Change default router passwords to ones that are hard to guess.

Finally, make sure that you patch your router regularly or configure it to automatically patch itself.

Make your local hacker work to get into your network.

Source: The Register .

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Voice Phishing Scams Are Getting Better

Former WaPo columnist turned security sleuth (after the Washington Post eliminated his position because cyber security was not important) reported on several recent vishing (voice phishing) scams, two of which involved large sums of money.

These are a word to the wise, both personally and for businesses.

In the first case, Matt Haughey, creator of the community blog MetaFilter and a writer at Slack received 3 calls in a row from his credit union.  After ignoring two of them, he answered the third and it was a phishing attack.

The scammer claimed that they had blocked two phony looking charges made in Ohio on his debit card.  She knew and was able to tell him the last four digits on his credit card.

He asked for a replacement card because he was about to travel and the caller said he could keep using his card until he got back, but they would block suspect charges.  The scammer read him his entire home address and then asked for his PIN (so that the caller could empty his bank account).  Also she asked for the CVV2 code on the back of his card (so that she could make phony cards and phony charges).

This information was all she needed to clone the card at an ATM.

When he visited his Credit Union in person, he discovered that he had been had and that his bank account was $2,900 lighter from a charge in Atlanta and $500 more lighter from an ATM withdrawal.  The very nice scammer left him with $300 in the bank.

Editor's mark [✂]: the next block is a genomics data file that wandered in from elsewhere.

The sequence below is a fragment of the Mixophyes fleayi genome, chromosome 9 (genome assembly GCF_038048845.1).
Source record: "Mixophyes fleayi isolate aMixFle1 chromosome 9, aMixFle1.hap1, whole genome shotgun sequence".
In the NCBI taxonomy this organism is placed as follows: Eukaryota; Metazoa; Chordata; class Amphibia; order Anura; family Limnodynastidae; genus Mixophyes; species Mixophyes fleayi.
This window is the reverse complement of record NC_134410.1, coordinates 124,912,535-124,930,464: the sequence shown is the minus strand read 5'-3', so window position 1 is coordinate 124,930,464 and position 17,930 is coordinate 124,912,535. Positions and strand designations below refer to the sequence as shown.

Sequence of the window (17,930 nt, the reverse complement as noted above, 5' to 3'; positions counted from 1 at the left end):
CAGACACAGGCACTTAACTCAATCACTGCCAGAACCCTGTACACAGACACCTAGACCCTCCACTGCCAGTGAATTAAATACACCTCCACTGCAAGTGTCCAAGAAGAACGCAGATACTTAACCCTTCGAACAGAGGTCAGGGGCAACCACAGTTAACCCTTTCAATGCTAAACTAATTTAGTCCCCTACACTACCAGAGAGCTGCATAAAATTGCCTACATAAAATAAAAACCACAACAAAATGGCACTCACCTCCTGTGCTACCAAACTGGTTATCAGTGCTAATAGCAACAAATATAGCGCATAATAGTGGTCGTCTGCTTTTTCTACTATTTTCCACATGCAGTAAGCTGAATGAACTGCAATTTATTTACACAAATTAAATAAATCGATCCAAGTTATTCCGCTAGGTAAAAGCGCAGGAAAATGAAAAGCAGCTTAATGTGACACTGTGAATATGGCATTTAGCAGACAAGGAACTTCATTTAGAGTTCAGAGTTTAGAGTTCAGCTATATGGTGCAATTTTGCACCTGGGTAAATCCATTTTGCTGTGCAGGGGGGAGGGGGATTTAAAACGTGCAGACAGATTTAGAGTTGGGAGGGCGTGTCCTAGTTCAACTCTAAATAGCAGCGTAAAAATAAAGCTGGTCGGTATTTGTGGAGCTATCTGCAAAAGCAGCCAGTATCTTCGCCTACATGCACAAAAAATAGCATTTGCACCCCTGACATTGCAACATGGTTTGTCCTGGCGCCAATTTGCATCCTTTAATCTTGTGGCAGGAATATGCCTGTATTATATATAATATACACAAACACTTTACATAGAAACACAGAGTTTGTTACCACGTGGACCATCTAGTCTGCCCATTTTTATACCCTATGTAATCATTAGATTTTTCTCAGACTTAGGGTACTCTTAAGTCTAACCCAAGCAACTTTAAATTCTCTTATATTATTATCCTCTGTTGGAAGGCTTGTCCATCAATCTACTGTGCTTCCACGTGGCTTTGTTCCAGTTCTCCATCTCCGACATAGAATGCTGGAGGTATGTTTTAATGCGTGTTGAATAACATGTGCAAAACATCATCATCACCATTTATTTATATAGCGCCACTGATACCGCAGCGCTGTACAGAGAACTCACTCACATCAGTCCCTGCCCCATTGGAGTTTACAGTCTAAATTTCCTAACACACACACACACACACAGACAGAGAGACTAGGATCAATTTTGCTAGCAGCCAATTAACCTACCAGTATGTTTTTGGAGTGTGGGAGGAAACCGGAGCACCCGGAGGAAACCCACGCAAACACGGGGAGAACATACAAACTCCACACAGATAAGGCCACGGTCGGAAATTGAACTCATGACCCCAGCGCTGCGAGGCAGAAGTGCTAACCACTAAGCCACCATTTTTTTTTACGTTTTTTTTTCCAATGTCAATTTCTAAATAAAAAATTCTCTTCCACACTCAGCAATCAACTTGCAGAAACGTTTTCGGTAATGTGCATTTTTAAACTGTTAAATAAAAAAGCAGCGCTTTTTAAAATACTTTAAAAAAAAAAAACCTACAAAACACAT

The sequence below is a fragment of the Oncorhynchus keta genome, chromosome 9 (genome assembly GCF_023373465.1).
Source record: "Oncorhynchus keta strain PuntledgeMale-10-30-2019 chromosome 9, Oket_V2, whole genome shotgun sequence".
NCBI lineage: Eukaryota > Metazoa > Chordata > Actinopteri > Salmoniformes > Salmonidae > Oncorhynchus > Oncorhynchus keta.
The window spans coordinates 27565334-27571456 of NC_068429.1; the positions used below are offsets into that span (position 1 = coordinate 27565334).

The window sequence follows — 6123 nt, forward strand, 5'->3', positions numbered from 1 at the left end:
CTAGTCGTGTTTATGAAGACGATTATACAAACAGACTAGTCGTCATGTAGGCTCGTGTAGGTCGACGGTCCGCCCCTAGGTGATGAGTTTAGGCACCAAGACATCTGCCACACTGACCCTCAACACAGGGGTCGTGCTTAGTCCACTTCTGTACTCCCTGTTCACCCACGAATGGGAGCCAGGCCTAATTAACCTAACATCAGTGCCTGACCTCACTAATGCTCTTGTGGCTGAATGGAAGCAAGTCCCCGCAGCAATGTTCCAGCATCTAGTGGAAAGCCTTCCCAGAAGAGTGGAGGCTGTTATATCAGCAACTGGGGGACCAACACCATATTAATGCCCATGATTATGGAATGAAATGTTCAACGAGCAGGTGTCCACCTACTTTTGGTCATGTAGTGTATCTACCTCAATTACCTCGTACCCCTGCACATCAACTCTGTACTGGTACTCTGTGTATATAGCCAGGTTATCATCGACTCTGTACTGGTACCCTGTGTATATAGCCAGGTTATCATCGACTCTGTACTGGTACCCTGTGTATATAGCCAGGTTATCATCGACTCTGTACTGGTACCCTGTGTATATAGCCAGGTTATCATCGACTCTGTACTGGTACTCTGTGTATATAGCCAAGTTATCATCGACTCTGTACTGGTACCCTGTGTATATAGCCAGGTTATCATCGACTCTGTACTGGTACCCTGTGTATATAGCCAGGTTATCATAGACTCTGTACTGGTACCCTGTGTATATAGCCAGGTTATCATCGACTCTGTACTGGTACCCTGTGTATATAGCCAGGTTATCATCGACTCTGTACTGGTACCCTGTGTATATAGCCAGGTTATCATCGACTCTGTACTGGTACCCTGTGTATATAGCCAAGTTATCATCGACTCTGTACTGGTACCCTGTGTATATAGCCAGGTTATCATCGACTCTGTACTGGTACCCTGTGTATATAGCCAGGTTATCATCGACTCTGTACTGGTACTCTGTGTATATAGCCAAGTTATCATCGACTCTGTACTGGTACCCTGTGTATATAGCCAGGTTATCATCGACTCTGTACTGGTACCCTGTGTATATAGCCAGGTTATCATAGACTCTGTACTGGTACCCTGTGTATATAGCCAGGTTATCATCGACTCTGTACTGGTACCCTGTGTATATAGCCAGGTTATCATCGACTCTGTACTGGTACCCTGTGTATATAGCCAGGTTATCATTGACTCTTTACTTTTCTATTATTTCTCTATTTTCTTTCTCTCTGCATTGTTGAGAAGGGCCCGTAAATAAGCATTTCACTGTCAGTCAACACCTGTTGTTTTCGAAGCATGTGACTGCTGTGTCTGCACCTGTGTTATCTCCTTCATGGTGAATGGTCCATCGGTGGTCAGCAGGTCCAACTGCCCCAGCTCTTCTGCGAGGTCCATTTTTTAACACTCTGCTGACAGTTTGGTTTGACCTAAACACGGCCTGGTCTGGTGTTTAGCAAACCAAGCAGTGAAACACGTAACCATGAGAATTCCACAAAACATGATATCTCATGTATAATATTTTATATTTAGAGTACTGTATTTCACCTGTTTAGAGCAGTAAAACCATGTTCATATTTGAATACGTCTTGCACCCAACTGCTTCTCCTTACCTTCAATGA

The second attack was on Cabel Sasser, founder of a Mac and iOS software company called Panic.

Again he received a call, this time claiming to be from the Wells fraud department.    His corporate card had been charged for a $10,000 charge for metal air ducts (how, exactly, do you convert that to cash?).

After he disputed the charge the bank sent him a new card.  That card was hit for a $20,000 bogus charge for custom bathtubs.

He was trying to figure out how this was happening (I have an idea, but if you are curious, you will have to contact me) when he got the bogus fraud department call.

Do you have the card?  What is the CVV2 number?  Key in a new PIN.  Key in your current PIN.  The caller told him the last four of his social to calm his fears.

After $30,000 in fraud, his antennae were up so he told the fraudster he would call the bank back using the number on the card.  Surprise – no new fraud and they didn’t call.

The article goes on to give two more examples.  I regularly get these calls and love to have fun with the scamsters, but I am a little strange.

So what should you do?

#1 – Be aware that these scams are rampant.  The reason they are rampant is that they work very well.

#2  – DO NOT TRUST callerid.  There is no security whatsoever in the callerid system.  I could call you and have it appear that the call was from President Trump.  

#3 – Understand that with all of the breaches, there is virtually no information that is not in the wild.  One thing that I do is lie on security questions.  That definitely makes things harder, but you have to (a) not repeat the lies from company to company and (b) remember what your lie was.  I use my password manager for that.  If it asks what my favorite color is (I don’t have one), I might answer orange one time, blue the next and green the third time.  As long as I record my answers, I am good.  I do understand that this involves a lot of work, so most people are not up for that.

#4 – last, but most important, if you RECEIVE a call from <your bank> , DO NOT ASSUME that it is your bank.  I know that is a stretch, but $30,000 later, Cabel learned that lesson.